It is not, however, a perfect world. There is an enormous difference in the advice and assistance that entrepreneurs think they are going to get, and what they actually get. The Harvard Business Review makes the blunt point:

  • ” … VCs vary tremendously — both as firms and as individuals — in how much effort they put into advising and assisting portfolio companies. Among those who do mentor their CEOs, ability and the quality of advice can differ widely. There are no solid data about the industry’s delivery on this mentoring promise. But if you asked the CEOs of 100 VC-funded companies how helpful their VCs are, some would say they’re fabulous, some would say they’re active but not a huge help, and some would say they do little beyond writing checks. This last group isn’t necessarily bad, of course: Some CEOs may be happy to skip the mentoring and just take the cash. But for founders who have bought into the idea that VCs provide lots of value-added help, it can be a source of great disappointment.” [1]

The help you get also depends greatly on your willingness to accept help.

What Other Value-Adds to Professional Investors Provide?


Probably the biggest benefit you will get from the involvement of professional investors is governance — a big aspect of what is often nick-named “adult supervision.” Adult supervision is usually thought of as most relevant when the management team is young, enthusiastic and completely ignorant of corporate governance. It does, however, also apply in varying degrees of subtlety as companies get bigger and head towards IPO or trade sale.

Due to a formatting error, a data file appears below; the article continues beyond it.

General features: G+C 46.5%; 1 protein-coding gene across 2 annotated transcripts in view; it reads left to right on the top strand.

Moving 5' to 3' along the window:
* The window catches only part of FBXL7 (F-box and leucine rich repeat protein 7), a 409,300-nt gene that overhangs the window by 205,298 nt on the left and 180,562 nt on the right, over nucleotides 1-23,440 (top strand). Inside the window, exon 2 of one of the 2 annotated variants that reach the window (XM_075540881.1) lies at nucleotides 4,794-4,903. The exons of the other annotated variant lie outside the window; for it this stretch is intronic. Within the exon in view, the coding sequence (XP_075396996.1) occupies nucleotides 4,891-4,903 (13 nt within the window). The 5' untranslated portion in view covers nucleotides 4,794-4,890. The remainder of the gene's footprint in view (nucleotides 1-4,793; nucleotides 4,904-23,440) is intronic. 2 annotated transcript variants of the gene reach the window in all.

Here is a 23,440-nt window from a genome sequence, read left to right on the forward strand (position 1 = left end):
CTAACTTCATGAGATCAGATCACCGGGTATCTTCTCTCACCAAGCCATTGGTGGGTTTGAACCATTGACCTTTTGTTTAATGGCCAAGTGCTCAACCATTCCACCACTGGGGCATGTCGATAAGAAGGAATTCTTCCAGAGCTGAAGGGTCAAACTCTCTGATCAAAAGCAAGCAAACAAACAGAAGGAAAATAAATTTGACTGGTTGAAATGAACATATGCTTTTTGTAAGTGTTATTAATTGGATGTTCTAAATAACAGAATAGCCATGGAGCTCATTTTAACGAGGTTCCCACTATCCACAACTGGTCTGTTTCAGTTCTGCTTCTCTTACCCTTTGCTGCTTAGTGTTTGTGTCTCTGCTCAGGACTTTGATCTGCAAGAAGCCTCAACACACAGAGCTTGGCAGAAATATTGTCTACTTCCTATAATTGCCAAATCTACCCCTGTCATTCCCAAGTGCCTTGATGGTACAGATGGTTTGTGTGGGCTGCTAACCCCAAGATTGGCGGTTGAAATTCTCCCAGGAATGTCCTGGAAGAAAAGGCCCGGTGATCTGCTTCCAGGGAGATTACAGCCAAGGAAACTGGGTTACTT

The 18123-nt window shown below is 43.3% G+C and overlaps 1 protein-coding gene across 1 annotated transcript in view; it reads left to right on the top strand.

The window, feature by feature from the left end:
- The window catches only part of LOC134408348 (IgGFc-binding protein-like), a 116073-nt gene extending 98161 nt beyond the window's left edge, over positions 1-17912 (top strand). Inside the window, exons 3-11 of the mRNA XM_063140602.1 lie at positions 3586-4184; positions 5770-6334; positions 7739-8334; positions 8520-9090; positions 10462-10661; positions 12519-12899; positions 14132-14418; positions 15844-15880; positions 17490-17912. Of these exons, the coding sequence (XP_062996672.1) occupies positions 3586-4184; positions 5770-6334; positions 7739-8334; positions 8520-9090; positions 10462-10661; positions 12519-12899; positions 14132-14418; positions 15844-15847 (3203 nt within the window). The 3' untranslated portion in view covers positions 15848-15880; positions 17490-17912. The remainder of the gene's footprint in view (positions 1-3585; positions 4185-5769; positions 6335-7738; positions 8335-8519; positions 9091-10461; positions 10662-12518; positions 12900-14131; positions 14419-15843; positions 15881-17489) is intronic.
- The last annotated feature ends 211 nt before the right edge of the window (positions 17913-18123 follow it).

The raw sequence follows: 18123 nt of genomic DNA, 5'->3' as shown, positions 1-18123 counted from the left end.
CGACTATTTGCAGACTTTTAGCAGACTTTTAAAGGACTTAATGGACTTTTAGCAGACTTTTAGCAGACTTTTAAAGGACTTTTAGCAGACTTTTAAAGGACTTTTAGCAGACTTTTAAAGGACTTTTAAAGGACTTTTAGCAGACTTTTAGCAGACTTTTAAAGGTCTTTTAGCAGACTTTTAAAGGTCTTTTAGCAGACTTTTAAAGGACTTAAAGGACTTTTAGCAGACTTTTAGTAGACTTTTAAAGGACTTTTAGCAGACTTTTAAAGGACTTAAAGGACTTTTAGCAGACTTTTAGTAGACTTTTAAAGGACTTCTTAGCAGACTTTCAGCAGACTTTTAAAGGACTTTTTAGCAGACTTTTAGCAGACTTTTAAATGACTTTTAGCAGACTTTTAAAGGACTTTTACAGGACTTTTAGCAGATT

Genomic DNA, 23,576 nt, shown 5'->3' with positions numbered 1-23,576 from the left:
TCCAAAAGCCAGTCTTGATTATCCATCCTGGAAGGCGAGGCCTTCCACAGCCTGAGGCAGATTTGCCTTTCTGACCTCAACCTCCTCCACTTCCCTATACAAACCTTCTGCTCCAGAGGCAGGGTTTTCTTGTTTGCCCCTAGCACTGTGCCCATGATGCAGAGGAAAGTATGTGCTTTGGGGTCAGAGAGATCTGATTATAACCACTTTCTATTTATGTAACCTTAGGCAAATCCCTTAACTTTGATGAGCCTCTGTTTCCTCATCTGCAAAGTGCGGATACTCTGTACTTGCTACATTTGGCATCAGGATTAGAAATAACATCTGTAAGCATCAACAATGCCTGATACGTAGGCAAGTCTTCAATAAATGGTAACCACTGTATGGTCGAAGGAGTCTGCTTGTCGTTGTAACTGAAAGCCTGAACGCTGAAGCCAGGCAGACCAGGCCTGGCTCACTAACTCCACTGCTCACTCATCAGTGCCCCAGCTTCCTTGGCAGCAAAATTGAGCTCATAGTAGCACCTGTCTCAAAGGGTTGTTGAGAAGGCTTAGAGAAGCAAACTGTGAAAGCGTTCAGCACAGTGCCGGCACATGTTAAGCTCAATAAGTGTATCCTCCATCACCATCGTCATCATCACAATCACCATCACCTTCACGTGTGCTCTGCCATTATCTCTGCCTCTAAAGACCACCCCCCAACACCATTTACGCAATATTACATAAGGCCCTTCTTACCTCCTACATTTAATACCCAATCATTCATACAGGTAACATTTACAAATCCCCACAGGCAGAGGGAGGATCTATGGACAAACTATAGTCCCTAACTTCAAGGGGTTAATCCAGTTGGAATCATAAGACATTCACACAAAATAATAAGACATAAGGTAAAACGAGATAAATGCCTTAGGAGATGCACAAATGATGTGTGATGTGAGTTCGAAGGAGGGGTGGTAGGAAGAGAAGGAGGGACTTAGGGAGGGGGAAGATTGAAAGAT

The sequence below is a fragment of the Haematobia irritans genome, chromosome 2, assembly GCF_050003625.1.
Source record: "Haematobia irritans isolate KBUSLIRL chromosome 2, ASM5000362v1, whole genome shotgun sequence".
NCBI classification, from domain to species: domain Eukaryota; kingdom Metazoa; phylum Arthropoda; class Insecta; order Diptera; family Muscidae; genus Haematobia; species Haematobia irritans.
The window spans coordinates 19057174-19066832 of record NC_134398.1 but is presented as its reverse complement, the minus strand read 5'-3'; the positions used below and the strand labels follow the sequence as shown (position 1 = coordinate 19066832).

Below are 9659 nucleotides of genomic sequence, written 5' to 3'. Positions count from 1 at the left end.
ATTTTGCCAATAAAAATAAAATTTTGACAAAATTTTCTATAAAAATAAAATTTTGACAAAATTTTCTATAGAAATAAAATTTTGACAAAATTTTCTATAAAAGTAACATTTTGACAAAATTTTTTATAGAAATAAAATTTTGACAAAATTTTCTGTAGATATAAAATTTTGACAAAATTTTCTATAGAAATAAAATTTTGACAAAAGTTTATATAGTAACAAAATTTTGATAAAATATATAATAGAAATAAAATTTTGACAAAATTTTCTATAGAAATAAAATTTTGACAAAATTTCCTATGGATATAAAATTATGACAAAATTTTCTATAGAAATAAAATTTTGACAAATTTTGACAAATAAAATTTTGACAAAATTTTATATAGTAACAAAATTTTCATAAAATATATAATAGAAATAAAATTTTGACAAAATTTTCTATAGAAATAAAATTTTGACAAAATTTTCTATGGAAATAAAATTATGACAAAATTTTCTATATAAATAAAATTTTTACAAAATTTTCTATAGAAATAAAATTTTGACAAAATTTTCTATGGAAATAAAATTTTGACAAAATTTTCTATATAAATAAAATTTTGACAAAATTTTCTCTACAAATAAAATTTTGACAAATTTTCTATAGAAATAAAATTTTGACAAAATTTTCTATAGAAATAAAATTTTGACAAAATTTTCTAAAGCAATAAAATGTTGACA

The reason that governance is so important to professional investors is that they are often minority shareholders. As such, they can’t control the company with their votes, so they have to ensure that there are sufficient corporate controls on the governance of the company to compel the majority to run the business properly. The shareholders’ agreement will have a number of safeguards built in, but good governance means that minority shareholder protection and good corporate management are embedded at board level as well.


Another benefit is the emphasis on keeping you focused. You sold them the benefits of your company with your business plan, so expect them to insist that you stick to the plan. Many shareholder agreements exhibit the business plan as an attachment to the agreement and have a clause saying that any material deviations from the business plan have to be approved at either board level or shareholder level.

The focus on the agreed plan is also important because you may have promised that the investors get to convert loans to shares, redeem loans, or exercise options on the happening of certain events or milestones. They will be very keen that you reach these milestones without being distracted by“shiny things” along the way.


Everyone always says that they want the “smart money” as investors in their company. Smart money comes at a cost — and the cost is continuous disclosure and constant monitoring. The benefits, however, are usually that you can leverage the contacts, knowledge and skills of your investors to accelerate the growth of your business. The issues are usually that different investors providing differing degrees of assistance and you may be expecting more than your investors actually ever give.

[1] Mulcahy, D., “Six Myths About Venture Capital” HBR May 2013, with version reprinted at